Giving helpful feedback is an art and a science and it can be learned. Perhaps the most important lesson about giving feedback is that one size does not fit all. Rather, giving feedback is a dynamic process that depends on the skill level of the recipient, the relationship between giver and receiver, and even when, where and how the feedback is given. If this sounds a bit complicated, take comfort. There are just a few ingredients for a feedback process that fosters engagement and developmental growth, and with practice it will become second nature.
Step 1: Pause and think
Micromanagement leads to poor engagement, productivity, and retention. Before offering criticism it is important to consider whether it is useful and necessary, or superfluous and demoralizing. Pause to consider whether the behavior in question impacts job effectiveness. If the behavior simply reflects a difference in working style or personality, pointing it out probably won’t build positive rapport or lead to behavioral change. Likewise, controlling minutiae leaves employees feeling powerless and disrespected and can significantly reduce productivity. Good leaders understand that people flourish when they are given a healthy dose of autonomy and a safe environment to make decisions and mistakes.
Step 2: Bottom line it
Most of us have received the compliment sandwich, where criticism is wedged between two positive comments. As well-intentioned as this approach may be, it can leave employees wishing they had just been served “the meat.” In periodic performance reviews, reserving distinct parts of the conversation for key accomplishments and areas for development helps prevent employees from bracing for criticism after each positive comment. When constructive feedback needs to be shared in a routine one-on-one, it can be tempting to save it for last but getting right to it at the beginning will allow time for coaching around how to handle similar situations in the future. It is also relevant to note that accolades are also critical to driving performance and research shows that people need positive reinforcement in high doses to perform well. The key is to make sure positive feedback is genuine and not used simply to deflect attention from an uncomfortable conversation.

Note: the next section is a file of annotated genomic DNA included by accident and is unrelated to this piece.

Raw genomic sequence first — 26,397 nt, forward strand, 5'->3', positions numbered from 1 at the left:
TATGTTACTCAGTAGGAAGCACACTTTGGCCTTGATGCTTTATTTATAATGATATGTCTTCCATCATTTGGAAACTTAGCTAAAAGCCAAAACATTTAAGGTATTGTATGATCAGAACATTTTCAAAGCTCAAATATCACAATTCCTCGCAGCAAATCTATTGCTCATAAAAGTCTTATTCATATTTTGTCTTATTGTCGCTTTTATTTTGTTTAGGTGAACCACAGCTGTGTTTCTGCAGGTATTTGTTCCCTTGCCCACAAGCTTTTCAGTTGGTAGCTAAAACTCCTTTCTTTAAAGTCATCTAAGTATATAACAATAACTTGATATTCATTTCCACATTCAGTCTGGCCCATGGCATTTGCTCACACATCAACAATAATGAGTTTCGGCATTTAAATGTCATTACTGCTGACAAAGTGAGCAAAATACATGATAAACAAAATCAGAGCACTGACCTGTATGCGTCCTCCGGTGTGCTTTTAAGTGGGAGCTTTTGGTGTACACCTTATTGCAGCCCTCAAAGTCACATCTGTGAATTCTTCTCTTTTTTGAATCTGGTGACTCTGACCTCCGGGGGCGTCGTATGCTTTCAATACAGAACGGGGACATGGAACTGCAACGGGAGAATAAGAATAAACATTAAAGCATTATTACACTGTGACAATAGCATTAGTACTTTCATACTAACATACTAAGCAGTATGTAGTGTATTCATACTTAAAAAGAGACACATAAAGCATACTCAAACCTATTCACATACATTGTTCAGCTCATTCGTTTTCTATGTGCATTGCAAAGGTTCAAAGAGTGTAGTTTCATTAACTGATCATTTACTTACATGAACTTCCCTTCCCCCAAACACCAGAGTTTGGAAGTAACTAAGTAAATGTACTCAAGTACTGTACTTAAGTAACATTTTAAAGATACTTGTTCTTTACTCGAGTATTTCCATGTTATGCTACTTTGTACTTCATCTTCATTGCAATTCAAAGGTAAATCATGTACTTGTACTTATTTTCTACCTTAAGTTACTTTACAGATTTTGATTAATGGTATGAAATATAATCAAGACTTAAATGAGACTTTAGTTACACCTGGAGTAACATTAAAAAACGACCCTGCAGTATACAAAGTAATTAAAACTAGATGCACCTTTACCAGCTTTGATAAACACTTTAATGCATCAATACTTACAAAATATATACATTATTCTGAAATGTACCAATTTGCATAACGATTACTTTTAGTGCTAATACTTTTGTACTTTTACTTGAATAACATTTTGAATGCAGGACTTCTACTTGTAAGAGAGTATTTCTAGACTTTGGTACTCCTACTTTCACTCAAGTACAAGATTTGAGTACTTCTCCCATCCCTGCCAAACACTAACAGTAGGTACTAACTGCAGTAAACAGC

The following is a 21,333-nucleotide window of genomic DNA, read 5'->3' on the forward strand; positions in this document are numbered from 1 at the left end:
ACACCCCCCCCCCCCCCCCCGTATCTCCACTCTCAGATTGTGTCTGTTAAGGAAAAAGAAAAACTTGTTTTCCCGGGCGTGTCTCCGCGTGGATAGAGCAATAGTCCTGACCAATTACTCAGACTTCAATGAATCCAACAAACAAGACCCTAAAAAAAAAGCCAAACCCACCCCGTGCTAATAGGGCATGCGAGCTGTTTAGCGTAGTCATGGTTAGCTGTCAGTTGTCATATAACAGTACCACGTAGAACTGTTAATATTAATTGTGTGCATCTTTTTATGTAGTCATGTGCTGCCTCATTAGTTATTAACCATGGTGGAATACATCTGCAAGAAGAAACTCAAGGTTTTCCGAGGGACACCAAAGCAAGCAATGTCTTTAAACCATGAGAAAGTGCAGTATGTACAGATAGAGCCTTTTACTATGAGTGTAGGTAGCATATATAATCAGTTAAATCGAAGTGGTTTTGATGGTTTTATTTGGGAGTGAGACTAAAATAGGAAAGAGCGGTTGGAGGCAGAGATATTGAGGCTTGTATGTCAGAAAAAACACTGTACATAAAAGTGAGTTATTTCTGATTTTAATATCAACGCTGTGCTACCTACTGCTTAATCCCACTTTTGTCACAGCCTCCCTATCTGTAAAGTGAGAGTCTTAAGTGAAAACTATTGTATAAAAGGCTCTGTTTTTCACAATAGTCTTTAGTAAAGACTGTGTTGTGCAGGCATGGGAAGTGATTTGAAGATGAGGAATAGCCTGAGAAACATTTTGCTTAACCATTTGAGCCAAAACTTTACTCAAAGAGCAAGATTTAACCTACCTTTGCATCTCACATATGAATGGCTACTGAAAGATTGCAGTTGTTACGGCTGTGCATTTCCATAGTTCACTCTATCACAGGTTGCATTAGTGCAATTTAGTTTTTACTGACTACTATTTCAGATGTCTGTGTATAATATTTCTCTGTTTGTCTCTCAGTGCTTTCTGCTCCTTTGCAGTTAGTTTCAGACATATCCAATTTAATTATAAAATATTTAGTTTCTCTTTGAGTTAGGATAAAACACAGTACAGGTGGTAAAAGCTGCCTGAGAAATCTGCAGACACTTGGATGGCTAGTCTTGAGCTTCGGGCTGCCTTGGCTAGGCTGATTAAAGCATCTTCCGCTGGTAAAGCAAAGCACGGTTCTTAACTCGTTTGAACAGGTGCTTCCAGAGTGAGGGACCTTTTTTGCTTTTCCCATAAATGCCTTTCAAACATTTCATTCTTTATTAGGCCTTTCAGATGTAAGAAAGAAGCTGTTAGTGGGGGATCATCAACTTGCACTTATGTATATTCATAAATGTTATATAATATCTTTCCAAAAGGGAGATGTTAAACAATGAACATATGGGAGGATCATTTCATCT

Step 3: Tailor it
A junior employee needs a different degree and type of feedback than a seasoned pro. Likewise, an overachiever who is generally accustomed to receiving praise may find any criticism crushing or threatening. To maximize positive rapport and performance, consider the whole individual (tenure, past performance, personality) and tailor feedback conversations accordingly. This means taking the time to learn about the whole person and determine which type of communication resonates best. For an employee with demonstrated insight into their performance, one way to start a conversation about a misstep would be to ask a question like “how do you think that went?” or “what would you do differently next time?” rather than offering feedback from the start. A newer employee may need to be told exactly what went wrong and coached through how to handle similar situations in the future. Those with a thinner skin may need to be reassured that constructive criticism is designed to foster their growth and reminded that receptivity to feedback is a valuable asset (hearing a manager share a humbling piece of feedback they received could be helpful here.) Of course, it is not just what is said but how it is delivered, which means creating an environment where employees believe their manager is a trusted ally.
Step 4: Time it
We all need to be in a physical and emotional place to receive or deliver feedback well, whether at work or at home. When emotions are running high, a brief cooling off period will allow everyone to speak more clearly and listen more calmly. That said, it is also crucial to deliver feedback while the details are fresh so that there is less potential for a dispute over the sequence of events. Prompt, agile feedback also helps ensure that employees are given the opportunity to learn and recover from missteps rather than waiting until a performance review cycle to discover that they are missing expectations. To create a more fluid process, develop an open and trusting relationship where developmental opportunities are discussed on an ongoing basis and where employees feel safe surfacing challenges and asking for support.
Step 5: Deliver it with care
A face-to-face conversation of some kind (live or via video chat if necessary) allows for better control of tone and nuance and is especially beneficial for more serious conversations.
Other considerations for more sensitive exchanges include allowing plenty of time for questions and discussion and in ensuring a private place to talk. In cases where an employee is being placed on a performance improvement plan or is facing termination, having a live conversation first and then documenting everything in email or a feedback tool helps ensure the employee is fully aware of expectations and consequences if they are not met.
Unfortunately some criticism will not be received with open arms no matter how much effort and good will is expended. Certainly hiring people who demonstrate resiliency and receptivity to feedback is one way to hedge against issues down the road. Yet with practice and mutual respect, any manager and employee can have more comfortable and productive conversations about performance.